Medicaid Expansion States See Decline in Low-Birth-Weight for Black Infants, UAMS Researchers Report in JAMA

By Ashley McNatt

Since 1990, states have been required to provide Medicaid coverage to low-income pregnant women with family incomes up to 133% of the federal poverty level. Under the Affordable Care Act, states may expand Medicaid to adults with household incomes at or below 138% of the federal poverty level.

“We wanted to see if adverse birth outcomes would be reduced in expansion states relative to non-expansion states,” said Clare Brown, Ph.D., M.P.H., instructor in the Fay W. Boozman College of Public Health and lead author on the study. “We hypothesized that there would be greater declines among black infants because of the much higher rates of preterm birth and low birthweight among this population.”

JAMA is a peer-reviewed medical journal published by the American Medical Association. This publication makes it the first time in history that a study originating in the College of Public Health has been published in JAMA.

“The important thing to highlight here is that without a doubt, the biggest declines were in outcomes for black infants,” said Mick Tilford, Ph.D., professor and chair of the Department of Health Policy and Management in the College of Public Health and co-author on the study. “Medicaid expansion means continued health insurance for many low-income women. Insurance can lead to healthier mothers, and healthier mothers can lead to healthier babies.”

The study examined 15.6 million births from 2011 to 2016 in states that expanded Medicaid and states that did not expand Medicaid. Specifically, the study looked at the association between Medicaid expansion and rates of low birth weight and prematurity overall and among racial/ethnic minorities compared to non-Hispanic white infants.

The data came from 18 states that expanded Medicaid and 17 states that did not. Researchers looked at preterm birth (a baby born less than 37 weeks), very preterm birth (a baby born less than 32 weeks), low birth weight (a baby weight less than 5 pounds, 8 ounces), and very low birth weight (a baby weighing less than 3 pounds, 5 ounces). These evaluations were made among all births, as well as among Medicaid-covered births and Medicaid-covered births to women with at most a high school diploma.

“We used women with at most a high school diploma as a proxy for income,” said Tilford. “We assume that education is linked to income, so these are likely the most vulnerable groups.”

There was an improvement in all four outcomes for black infants in expansion states. Among black infants of mothers with at most a high school diploma, rates of very low birthweight declined 14.8% in expansion states and increased 2.1% in non-expansion states. Rates of low birth weight declined 8.3% among expansion states and increased 5.6% in non-expansion states for this subgroup.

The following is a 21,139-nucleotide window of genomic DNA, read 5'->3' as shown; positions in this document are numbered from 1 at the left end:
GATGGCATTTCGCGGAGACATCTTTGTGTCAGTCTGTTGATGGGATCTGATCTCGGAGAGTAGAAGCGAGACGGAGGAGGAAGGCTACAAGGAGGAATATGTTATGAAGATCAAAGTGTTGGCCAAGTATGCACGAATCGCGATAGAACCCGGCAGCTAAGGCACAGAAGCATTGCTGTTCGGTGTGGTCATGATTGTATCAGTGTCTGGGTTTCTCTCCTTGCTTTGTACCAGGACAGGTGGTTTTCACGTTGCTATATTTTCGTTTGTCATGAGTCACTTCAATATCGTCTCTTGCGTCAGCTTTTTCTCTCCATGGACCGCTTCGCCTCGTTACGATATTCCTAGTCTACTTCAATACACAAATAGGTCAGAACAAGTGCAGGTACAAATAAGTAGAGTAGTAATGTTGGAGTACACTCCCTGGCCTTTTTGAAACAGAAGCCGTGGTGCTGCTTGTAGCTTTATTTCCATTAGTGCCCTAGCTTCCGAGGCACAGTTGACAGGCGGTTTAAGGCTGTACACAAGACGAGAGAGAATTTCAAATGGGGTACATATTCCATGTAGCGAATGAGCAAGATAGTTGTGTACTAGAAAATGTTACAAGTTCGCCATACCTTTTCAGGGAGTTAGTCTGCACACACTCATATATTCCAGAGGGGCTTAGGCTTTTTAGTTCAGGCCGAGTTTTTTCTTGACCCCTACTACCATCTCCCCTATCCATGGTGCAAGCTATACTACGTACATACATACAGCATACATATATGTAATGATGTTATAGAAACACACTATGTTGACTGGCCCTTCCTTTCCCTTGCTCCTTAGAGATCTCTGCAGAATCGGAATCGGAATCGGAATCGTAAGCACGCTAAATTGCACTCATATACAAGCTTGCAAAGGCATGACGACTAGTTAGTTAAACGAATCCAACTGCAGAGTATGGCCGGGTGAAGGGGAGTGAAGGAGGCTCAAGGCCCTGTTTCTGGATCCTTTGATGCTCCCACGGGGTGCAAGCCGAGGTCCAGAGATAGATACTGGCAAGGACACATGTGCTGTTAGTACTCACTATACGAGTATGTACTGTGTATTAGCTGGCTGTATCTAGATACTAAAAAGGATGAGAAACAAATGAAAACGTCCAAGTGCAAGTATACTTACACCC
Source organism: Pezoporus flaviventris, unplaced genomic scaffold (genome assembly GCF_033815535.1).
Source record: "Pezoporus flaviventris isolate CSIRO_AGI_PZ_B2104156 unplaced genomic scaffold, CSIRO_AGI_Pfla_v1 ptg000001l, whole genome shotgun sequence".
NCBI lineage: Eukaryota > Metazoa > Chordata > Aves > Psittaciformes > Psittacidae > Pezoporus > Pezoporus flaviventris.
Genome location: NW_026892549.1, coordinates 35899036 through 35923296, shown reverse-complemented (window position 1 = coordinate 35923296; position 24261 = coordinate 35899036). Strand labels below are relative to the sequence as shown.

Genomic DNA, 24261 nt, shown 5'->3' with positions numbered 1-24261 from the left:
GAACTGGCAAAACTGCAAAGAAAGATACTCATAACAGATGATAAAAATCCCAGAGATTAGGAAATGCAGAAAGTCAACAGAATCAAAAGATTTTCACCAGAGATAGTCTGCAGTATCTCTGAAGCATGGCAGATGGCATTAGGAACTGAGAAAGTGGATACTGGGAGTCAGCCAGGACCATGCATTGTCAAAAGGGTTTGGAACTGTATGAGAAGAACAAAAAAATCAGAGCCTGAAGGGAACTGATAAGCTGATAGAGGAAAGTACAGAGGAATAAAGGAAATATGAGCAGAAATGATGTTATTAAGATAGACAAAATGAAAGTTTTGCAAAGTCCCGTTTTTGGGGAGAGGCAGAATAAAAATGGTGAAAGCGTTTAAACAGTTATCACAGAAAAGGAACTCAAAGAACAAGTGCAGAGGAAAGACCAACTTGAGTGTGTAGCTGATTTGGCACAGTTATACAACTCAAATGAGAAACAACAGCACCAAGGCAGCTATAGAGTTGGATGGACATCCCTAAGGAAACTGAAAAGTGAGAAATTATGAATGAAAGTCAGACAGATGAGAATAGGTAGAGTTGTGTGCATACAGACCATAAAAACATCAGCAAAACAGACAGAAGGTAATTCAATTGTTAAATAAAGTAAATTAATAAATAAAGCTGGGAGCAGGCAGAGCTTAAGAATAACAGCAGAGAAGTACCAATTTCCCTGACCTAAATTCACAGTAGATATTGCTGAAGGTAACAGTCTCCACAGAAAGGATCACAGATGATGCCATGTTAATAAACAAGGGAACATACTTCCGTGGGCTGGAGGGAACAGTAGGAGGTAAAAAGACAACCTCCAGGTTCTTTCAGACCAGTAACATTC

“Babies born with a low birth weight are at much higher risk for developing chronic conditions, such as neurological, respiratory, behavioral, or educational deficits,” said Brown. “These not only lead to increased infant mortality, but they can also result in increased risk of chronic conditions throughout infancy and into adulthood, which can lead to increased medical costs and reduced proactivity.”

Brown is a 2018 graduate of the Health Systems and Services Research doctoral program in the College of Public Health and completed this study for her dissertation.

“Our findings should be considered by policy makers in their calculus of whether to expand or uphold Medicaid expansion.” Tilford said. “These results show the potential for Medicaid expansion to reduce disparities for black individuals.”

Other UAMS co-authors include Holly Felix, Ph.D., M.P.A., associate professor, and Kate Stewart, M.D., M.P.H., professor, from the College of Public Health; Curtis Lowery, M.D., director of the Institute for Digital Health & Innovation; and Jennifer Moore, Ph.D., executive director of the Institute for Medicaid Innovation Research and adjunct assistant professor at the University of Michigan Medical School.


UAMS is the state's only health sciences university, with colleges of Medicine, Nursing, Pharmacy, Health Professions and Public Health; a graduate school; hospital; a main campus in Little Rock; a Northwest Arkansas regional campus in Fayetteville; a statewide network of regional campuses; and seven institutes: the Winthrop P. Rockefeller Cancer Institute, Jackson T. Stephens Spine & Neurosciences Institute, Harvey & Bernice Jones Eye Institute, Psychiatric Research Institute, Donald W. Reynolds Institute on Aging, Translational Research Institute and Institute for Digital Health & Innovation. UAMS includes UAMS Health, a statewide health system that encompasses all of UAMS' clinical enterprise including its hospital, regional clinics and clinics it operates or staffs in cooperation with other providers. UAMS is the only adult Level 1 trauma center in the state. U.S. News & World Report named UAMS Medical Center the state's Best Hospital; ranked its ear, nose and throat program among the top 50 nationwide; and named six areas as high performing — cancer, colon cancer surgery, heart failure, hip replacement, knee replacement and lung cancer surgery. UAMS has 2,727 students, 870 medical residents and five dental residents. It is the state's largest public employer with more than 10,000 employees, including 1,200 physicians who provide care to patients at UAMS, its regional campuses, Arkansas Childrens Hospital, the VA Medical Center and Baptist Health. Visit www.uams.edu or www.uamshealth.com. Find us on Facebook, Twitter, YouTube or Instagram.

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